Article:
Biologists have previously predicted that that the male sex-determining Y chromosome, which once carried around 800 genes, like the X, has lost hundreds of them over the past 300 million years, will mutate itself out of existence, leading to the eventual extinction of men.

However, researchers of a study published in the latest issue of Nature found evidence to suggest that the Y chromosome will not shed anymore of the 19 ancestral genes that it is left with.

Researchers at the Whitehead Institute for Biomedical Research at MIT compared sequenced the Y chromosome of the rhesus macaque, a primate whose evolutionary path diverged from that of humans around 25 million years ago, to human and chimpanzee Y chromosomes sequences and discovered that humans had only lost one gene from the Y chromosome since the time the rhesus macaque and people took on separate evolutionary paths.

Researchers said that their findings debunks the “so-called rotting Y theory” that assumed that the human Y chromosome will continue to rapidly decay genetically until it is devoid of any genes, including its raison d’être, male-determining gene, in less than 10 million years.

"For the past 10 years, the one dominant storyline in public discourse about the Y is that it is disappearing," Whitehead Institute Director David Page said in a statement released on Wednesday. "Putting aside the question of whether this ever had a sound scientific basis, the story went viral—fast—and has stayed viral. I can't give a talk without being asked about the disappearing Y. This idea has been so pervasive that it has kept us from moving on to address the really important questions about the Y."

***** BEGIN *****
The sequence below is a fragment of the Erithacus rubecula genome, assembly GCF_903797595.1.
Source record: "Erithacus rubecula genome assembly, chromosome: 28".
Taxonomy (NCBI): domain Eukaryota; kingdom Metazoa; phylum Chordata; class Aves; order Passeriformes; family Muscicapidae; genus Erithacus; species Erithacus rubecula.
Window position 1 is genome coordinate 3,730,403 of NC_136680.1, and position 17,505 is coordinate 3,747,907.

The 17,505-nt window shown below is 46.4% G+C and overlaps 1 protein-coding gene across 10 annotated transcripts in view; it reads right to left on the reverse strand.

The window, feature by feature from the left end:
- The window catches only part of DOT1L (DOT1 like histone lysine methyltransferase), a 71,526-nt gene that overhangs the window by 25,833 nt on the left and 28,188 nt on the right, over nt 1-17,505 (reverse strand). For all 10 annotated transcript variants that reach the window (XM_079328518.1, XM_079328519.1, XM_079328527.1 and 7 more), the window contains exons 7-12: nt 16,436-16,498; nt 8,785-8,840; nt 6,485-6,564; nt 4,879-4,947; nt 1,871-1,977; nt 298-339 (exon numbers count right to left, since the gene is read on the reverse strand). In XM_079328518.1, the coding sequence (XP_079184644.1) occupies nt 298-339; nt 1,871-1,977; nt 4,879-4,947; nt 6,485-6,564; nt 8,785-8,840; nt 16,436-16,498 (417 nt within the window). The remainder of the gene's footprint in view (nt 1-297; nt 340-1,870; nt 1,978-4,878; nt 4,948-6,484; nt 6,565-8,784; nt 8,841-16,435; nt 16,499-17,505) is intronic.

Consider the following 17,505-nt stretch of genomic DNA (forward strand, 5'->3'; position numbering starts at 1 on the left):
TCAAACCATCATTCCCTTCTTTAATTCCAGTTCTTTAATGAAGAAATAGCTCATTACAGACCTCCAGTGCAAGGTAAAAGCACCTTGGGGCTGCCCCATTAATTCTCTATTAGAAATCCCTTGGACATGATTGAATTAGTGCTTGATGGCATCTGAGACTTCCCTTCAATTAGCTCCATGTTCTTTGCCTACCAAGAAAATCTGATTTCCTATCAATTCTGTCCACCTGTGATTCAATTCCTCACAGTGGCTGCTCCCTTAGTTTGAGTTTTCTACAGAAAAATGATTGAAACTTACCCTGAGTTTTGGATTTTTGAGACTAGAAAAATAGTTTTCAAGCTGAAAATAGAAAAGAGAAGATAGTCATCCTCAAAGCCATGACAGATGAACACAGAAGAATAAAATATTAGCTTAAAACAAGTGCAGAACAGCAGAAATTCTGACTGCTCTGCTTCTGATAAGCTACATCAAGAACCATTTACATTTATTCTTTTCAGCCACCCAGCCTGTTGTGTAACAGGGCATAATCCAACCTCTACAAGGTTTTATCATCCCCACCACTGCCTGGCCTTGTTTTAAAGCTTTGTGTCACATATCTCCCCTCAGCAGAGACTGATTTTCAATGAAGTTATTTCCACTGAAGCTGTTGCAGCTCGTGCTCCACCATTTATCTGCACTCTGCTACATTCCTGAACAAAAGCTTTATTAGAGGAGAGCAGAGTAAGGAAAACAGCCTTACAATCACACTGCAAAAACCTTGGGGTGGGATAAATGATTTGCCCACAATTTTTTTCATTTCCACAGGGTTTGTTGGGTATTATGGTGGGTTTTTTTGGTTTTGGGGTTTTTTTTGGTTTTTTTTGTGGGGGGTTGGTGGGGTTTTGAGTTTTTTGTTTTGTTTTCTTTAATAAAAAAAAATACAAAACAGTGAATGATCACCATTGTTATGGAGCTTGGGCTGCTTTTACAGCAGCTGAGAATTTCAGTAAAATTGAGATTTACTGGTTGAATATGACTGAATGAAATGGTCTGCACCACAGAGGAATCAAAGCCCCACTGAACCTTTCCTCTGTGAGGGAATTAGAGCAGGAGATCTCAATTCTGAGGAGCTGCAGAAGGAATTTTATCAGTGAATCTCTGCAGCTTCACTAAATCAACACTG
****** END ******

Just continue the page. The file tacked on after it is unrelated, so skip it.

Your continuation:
Researchers said that the Y chromosome emerged around 200 to 300 million years ago, and before male and females were determined by environmental factors like temperature, rather than genetics.

Scientists believe that to maintain genetic diversity and prevent potentially harmful mutations the early X and Y chromosomes reshuffled their genetic material in each generation between the X and the Y on the 23rd pair of the specialized sex chromosome in humans in a process called "crossing over”.

About 300 million years ago, a segment of the X stopped crossing over with the Y and over the next millions of years four more segments also ceased crossing over with the Y, which resulted in the Y to rapidly wither away as it loses most of its genes as well as its ability to recombine with the X.

Lab researcher Jennifer Hughes and her team had sequence of the chimpanzee Y chromosome in 2010 and found that chimpanzees have shed many protein-coding genes since their lineage diverged from that of humans about 6 million years ago, but other parts of their Y chromosomes had been duplicated in that time.

After decoding the 25 million years old rhesus macaque, an ancestor to both chimpanzees and humans, the researchers found that the macaque Y contained just 20 genes, just one more that the human Y has lost, and although the human Y chromosome has lengthened and grown significantly longer than the macaque chromosome, the genes were mostly the same.

"The Y was in free fall early on, and genes were lost at an incredibly rapid rate," said Page. "But then it leveled off, and it's been doing just fine since."

"Now our empirical data fly in the face of the other theories out there. With no loss of genes on the rhesus Y and one gene lost on the human Y, it's clear the Y isn't going anywhere," Hughes concluded.